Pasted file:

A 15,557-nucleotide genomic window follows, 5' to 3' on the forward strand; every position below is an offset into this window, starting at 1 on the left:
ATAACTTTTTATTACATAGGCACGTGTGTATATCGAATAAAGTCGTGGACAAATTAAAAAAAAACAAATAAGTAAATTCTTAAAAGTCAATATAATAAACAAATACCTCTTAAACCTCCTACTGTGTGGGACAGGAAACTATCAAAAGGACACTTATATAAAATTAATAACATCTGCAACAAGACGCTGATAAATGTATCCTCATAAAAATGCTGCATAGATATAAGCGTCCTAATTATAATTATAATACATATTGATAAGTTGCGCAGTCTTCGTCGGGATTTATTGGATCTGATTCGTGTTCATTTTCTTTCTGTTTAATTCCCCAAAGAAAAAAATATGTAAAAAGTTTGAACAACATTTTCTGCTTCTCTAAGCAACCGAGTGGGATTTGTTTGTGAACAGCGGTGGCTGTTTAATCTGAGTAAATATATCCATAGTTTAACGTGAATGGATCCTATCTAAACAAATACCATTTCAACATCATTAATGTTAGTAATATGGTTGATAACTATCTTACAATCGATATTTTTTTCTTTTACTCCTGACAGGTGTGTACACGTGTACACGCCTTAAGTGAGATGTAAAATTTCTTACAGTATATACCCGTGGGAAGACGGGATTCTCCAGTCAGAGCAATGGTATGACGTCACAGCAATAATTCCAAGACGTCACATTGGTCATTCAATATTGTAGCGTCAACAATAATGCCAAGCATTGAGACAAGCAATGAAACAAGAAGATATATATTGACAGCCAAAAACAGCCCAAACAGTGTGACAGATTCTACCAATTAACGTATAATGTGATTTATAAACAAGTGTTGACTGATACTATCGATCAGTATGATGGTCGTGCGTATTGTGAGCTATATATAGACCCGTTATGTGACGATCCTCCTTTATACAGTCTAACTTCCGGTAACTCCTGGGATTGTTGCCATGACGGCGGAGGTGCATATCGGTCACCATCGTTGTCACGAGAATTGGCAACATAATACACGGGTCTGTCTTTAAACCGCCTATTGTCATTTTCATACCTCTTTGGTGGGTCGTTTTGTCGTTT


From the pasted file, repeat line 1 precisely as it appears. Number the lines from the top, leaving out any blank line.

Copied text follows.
A 15,557-nucleotide genomic window follows, 5' to 3' on the forward strand; every position below is an offset into this window, starting at 1 on the left: